The Mental Health team at Swain and Co welcome the decision in the landmark case of Rabone v Pennine Care NHS Trust  EWCA Civ 698.
In this case, it was decided that the parents of an informal patient should be able to rely upon The Mental Health Act 1983 (as amended), in establishing that a duty of care was owed to their daughter, Melanie Rabone and, further, that they, as victims, should be entitled to engage Article 2 Human Rights Act 1998 and claim damages.
Melanie Rabone had been diagnosed with Recurrent Depressive Disorder, following a number of attempts to take her own life. Miss Rabone was admitted to hospital on 31st March 2005 as an informal patient, following reports of deliberate self harm. Although Miss Rabone was an informal patient, she had not been encouraged to take leave from the Hospital grounds, being told that if she did attempt to leave, she would be assessed for detention under the Mental Health Act. However, approximately two weeks into her admission the hospital agreed to her request for leave to her parents home for two nights, despite her parent’s feeling that such leave was not appropriate, given Miss Rabones’ persistence in attempting to end her life. Tragically, the day after she was released on home leave, Miss Rabone succeeded in taking her own life by hanging herself from a tree in a park local to her parent’s home.
The Court of Appeal initially decided that as Melanie Rabone was not formally detained under the Mental Health Act 1983, no operational duty under article 2 ECHR could be owed, and in doing so confirm to the principles set out in Osman v United Kingdon . However, in the case of Rabone, the Supreme Court unanimously held that although Melanie was not formally detained, she must, by consideration of the issues of vulnerability and risk, fall into the category of cases whereby a duty does exist thereby distinguishing this case from that of Powell v United Kingdom .
The Court held that Melanie Rabone had been admitted to hospital because of a real and immediate risk of suicide and deliberate self harm, and for those reasons there could be ‘no doubt’ that she was owed an operational duty to ‘take reasonable steps to protect her from the real and immediate risk of suicide’. The hospital had accepted responsibility for her, and could have exercised their powers under the 1983 act to prevent her from leaving, if they chose to do so.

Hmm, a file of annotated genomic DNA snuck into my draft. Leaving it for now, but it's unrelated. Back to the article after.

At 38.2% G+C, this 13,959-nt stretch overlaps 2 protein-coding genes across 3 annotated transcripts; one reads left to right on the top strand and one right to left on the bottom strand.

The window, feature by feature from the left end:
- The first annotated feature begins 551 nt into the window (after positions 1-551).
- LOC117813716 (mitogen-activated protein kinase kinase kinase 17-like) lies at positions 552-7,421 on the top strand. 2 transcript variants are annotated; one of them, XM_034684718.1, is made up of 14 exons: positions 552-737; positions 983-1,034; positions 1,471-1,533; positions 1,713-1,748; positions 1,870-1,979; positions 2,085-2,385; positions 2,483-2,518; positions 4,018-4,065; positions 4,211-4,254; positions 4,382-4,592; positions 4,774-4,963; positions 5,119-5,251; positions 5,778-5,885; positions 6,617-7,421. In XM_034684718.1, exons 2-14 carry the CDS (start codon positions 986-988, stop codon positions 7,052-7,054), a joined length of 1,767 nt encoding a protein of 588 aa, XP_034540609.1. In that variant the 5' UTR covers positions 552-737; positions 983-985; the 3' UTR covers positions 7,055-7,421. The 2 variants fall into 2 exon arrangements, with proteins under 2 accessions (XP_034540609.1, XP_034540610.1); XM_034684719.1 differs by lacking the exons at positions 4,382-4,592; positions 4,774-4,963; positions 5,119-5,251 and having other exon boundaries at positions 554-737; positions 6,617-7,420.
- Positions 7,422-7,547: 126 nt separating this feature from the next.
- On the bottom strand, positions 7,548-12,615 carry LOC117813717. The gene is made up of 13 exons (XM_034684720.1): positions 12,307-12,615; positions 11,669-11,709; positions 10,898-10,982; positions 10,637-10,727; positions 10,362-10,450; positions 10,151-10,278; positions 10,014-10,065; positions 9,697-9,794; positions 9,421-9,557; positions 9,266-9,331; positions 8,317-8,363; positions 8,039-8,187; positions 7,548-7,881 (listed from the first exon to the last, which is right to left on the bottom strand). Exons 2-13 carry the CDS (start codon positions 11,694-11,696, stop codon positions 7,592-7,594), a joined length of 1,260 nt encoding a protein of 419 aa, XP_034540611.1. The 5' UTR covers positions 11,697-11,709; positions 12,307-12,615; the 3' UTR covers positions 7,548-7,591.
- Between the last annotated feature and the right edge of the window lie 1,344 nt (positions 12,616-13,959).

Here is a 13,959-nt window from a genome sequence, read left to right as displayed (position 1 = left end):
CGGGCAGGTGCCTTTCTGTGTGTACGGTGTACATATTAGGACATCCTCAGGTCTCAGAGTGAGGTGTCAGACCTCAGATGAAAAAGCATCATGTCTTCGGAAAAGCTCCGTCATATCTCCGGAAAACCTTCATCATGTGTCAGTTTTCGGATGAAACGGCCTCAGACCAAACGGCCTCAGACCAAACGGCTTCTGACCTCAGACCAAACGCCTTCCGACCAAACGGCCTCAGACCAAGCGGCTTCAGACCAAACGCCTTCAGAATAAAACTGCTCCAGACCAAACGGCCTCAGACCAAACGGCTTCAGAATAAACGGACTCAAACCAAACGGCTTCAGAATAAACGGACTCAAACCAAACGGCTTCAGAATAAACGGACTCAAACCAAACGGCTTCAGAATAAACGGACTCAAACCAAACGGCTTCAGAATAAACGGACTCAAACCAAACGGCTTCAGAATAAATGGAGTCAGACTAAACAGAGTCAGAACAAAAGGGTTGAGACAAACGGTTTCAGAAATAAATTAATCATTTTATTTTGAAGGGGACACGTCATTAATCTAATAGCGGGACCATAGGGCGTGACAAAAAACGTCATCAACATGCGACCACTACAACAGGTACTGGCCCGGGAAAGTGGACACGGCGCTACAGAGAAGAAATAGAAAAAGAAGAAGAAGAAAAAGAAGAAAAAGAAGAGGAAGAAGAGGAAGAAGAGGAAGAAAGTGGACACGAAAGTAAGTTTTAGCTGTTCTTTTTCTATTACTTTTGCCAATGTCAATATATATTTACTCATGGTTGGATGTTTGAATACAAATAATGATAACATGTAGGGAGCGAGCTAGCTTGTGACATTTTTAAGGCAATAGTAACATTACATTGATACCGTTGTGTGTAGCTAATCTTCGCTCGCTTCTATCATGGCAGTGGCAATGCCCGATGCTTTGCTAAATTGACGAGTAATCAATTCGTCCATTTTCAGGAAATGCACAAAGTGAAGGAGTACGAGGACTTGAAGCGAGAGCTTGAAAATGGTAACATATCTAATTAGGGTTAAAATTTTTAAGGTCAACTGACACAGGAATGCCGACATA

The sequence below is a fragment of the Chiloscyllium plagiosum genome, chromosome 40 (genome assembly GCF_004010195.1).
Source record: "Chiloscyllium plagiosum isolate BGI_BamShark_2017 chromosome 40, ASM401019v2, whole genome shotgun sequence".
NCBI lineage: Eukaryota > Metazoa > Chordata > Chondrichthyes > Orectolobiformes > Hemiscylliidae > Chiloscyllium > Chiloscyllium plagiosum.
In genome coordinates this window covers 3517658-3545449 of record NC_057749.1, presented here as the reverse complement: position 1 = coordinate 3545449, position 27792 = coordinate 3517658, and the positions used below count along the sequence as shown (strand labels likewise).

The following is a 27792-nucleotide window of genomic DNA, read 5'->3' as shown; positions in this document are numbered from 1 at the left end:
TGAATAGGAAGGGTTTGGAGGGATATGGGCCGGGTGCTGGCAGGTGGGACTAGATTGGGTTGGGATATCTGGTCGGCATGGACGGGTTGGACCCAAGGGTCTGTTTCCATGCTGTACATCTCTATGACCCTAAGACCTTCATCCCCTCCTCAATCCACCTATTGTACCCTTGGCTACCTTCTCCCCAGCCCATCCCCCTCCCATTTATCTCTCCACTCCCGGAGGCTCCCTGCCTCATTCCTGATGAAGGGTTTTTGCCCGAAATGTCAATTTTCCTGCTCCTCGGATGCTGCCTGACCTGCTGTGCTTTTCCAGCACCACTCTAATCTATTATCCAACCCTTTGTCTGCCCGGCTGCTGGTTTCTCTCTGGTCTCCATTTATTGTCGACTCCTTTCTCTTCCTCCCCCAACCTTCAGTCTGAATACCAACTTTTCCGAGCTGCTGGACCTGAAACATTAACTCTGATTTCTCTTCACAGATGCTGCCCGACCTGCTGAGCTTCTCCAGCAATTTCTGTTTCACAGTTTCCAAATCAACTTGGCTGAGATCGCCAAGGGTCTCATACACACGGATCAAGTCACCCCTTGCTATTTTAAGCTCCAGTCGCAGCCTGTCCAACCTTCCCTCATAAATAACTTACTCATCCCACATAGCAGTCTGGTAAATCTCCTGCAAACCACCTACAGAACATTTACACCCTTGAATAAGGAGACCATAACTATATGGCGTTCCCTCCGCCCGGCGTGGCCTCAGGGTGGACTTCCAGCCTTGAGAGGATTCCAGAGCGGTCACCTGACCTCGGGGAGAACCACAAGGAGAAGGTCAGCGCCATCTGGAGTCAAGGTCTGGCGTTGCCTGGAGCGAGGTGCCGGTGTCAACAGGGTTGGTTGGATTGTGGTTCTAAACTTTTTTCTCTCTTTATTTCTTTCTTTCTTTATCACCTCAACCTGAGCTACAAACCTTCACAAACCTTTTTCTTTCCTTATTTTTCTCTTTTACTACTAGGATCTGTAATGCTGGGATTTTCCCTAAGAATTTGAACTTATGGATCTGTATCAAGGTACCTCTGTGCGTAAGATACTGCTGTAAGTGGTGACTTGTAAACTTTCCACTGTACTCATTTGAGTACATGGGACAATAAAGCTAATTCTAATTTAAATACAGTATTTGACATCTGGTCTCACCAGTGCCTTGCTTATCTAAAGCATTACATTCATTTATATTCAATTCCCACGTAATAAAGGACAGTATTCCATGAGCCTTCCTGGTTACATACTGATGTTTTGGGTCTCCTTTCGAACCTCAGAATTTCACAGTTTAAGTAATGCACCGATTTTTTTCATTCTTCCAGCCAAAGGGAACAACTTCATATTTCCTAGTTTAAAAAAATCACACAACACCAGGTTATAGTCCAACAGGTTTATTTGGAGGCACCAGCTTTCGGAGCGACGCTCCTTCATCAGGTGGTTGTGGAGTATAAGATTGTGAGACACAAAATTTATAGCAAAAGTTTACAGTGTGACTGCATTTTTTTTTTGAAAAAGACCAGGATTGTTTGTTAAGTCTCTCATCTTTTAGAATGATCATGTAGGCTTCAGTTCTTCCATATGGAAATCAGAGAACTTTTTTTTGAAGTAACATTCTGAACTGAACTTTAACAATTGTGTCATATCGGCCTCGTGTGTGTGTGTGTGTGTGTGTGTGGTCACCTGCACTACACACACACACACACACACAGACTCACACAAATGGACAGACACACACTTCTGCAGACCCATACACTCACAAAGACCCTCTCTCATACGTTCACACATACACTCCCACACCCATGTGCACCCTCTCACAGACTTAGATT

It was then considered by the Court whether Melanie’s parents were therefore entitled to pursue a claim under Article 2 Human Rights Act 1998. It is well established in European Law that parents can be ‘victims’, but the question to be answered was whether Melanie’s parents had previously ‘exhausted’ their right to bring such a claim, having already settled a claim on behalf of the estate.
This matter was considered expeditiously by the Supreme Court, who confirmed that the only claim which had been settled was on behalf of the estate of Melanie Rabone which had not been brought by her parents, personally, in their capacity as bona fide victims under the ECHR. They could not, therefore, have renounced their victim status, and were allowed to bring a further claim under Article 2.
The principle that comes from this case is supported by the Mental Health team at Swain and Co. Melanie Lidstone-Land of the team says ‘Patients (and their families) who not formally detained using the Mental Health Act 1983 (as amended) have, prior to this case, not been able to take advantage of any operational duty afforded to them under the Act, notwithstanding that they have always been as vulnerable as those who are formally detained. The principle in this case should go some way to ensuring that all patients are adequately protected by the Law’.
Swain and Co have specialist Mental Health and Human Rights teams who can be contacted on 02380 631111 (Southampton) and 02392 483322 (Portsmouth/Havant) and 0161 6263474 (Liverpool).